S1: You talked about how the sort of vote tallying location, there’s that first stage where folks just look at the envelope and say, are we even going to open this thing with this race between Carolyn Maloney and Serj Patel? How many of those envelopes just like never got opened?
S2: Thirteen thousand out of sixty five thousand turned in.
S1: And how much is Carolyn Maloney leading by right now?
S2: Somewhere in the range of 3000 to 4000 votes. So I think that it is probably true that she will pull this out because half of those 13000 were invalidated because there’s a missing signature and there’s really no getting around the law on that. But the other half are invalidated generally because of a missing postmark, which the Patel camp and of lawyers, they argued in a lawsuit that that these are investigations that have nothing to do with the voter. That there were miscommunications between the US Postal Service and the government, and these ballots didn’t get postmarked for a number of complicated reasons, and they arrived and were just thrown out anyway, even though the voter did everything in their power to follow the rules, try to get their vote counted in this lawsuit that Serj Patel is a part of, it really just highlights all of these little rules around absentee voting that are complicated and that could go sideways in a few months when we’re all voting in the general like one of them.
S1: You brought up this rule that you have to sign your ballot and it may not be immediately obvious to you that you need to do that. And then there are also these little boxes on the envelope, and it’s sort of unclear, like do I right there, do I not right there. It says for official use, am I official? I mean, I got a ballot and that’s what I was thinking. Like, what do I do there? I guess nothing.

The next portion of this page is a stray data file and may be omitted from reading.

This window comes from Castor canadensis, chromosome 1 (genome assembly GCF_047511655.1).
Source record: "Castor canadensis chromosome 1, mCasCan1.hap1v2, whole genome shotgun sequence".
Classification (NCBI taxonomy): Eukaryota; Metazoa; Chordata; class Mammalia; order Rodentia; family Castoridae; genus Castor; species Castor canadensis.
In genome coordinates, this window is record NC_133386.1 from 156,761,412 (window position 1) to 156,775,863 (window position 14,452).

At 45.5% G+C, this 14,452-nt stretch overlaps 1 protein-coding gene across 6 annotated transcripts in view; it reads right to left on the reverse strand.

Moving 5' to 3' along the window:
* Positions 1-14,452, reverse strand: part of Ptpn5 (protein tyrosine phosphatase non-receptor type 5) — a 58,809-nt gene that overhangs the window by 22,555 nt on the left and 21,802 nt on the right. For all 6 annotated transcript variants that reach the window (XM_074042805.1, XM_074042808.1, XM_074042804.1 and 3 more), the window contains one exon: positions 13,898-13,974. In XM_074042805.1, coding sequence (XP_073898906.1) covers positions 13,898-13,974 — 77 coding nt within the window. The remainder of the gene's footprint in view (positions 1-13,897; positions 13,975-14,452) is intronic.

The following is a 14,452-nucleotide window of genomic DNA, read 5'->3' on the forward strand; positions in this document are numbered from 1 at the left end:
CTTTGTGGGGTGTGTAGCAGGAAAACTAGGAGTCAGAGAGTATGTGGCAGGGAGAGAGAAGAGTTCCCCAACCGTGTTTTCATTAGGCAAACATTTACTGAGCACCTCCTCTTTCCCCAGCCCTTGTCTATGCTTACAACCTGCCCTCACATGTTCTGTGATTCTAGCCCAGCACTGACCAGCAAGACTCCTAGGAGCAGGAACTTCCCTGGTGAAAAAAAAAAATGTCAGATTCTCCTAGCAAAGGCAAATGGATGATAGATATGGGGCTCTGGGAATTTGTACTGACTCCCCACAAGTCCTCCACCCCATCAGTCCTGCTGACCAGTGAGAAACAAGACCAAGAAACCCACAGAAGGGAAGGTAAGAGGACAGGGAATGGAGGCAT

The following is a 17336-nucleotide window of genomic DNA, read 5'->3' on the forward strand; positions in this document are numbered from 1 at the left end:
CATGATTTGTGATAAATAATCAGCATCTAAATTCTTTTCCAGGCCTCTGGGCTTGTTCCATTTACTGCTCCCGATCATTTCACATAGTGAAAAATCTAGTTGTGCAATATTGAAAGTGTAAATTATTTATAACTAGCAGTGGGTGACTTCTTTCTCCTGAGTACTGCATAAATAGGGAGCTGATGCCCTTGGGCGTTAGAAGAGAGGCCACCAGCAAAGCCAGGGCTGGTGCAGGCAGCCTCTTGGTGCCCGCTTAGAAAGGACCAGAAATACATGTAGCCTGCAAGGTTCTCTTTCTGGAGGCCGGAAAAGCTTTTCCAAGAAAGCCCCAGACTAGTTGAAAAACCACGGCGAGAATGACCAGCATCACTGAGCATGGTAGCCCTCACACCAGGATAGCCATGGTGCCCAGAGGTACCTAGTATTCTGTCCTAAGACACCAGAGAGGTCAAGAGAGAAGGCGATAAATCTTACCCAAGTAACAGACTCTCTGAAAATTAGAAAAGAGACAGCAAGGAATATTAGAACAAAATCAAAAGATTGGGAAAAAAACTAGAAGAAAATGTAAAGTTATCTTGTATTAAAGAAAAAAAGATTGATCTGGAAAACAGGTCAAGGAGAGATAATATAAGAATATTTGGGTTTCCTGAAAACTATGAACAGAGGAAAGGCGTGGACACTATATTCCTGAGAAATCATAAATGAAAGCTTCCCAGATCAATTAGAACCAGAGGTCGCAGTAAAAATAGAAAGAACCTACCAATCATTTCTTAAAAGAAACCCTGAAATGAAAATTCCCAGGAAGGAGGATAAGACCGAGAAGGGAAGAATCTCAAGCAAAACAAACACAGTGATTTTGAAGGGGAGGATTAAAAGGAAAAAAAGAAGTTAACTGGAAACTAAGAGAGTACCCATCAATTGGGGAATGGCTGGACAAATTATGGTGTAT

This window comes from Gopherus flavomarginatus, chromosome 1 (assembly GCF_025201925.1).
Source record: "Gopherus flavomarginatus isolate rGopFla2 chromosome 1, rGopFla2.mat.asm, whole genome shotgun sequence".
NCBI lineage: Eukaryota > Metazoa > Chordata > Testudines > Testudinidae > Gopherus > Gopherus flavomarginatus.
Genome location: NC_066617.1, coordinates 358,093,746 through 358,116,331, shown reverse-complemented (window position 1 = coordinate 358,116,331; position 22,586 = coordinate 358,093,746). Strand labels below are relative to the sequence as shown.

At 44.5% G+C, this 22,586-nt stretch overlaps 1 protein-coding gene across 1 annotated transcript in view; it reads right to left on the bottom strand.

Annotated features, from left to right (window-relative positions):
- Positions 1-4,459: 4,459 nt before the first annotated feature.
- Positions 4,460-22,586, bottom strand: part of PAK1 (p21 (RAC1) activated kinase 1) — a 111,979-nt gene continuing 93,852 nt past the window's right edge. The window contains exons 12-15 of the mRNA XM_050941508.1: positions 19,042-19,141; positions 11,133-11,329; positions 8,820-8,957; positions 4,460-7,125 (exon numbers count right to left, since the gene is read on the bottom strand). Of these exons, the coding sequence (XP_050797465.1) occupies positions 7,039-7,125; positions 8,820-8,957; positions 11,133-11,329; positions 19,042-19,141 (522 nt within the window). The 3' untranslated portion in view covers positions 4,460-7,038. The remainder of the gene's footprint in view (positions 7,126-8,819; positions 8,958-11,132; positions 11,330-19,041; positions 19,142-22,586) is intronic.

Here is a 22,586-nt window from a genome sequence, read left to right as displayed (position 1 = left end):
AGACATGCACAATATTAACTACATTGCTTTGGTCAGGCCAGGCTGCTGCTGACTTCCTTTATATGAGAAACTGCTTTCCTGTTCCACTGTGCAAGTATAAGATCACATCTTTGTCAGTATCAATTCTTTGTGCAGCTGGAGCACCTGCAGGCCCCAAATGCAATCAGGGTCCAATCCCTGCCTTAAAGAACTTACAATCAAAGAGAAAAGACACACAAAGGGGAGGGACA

S2: Yeah. And you did the right thing because you had written in that box. Then you would have had your vote thrown out. And I know people who did write in that box because they thought, oh, you know, and they actually went online and they looked up their assembly district and they tried to fill out all the correct information. I think they thought they were helping and yet what they were doing was getting their vote thrown out. Voting rights advocates would say, OK, so that one is a design flaw and it’s an education flaw that is on the board of elections to fix. I mean, tell me about what you saw when you saw the back of your ballot. But from the photos that I’ve seen of them, it’s just filled with words and then like one line with an X that maybe you’ll notice, whereas in California they put a big red box around the signature. So, you know, it’s like it’s like they’ve done everything they can except like put flashing lights, like sign here or your vote won’t get counted. You know, there needs to be more education. I mean, I would suggest just like filming an educational video, that you throw it on YouTube, you try to make it go viral. It’s just like this is exactly what you do to this talent and get your vote counted.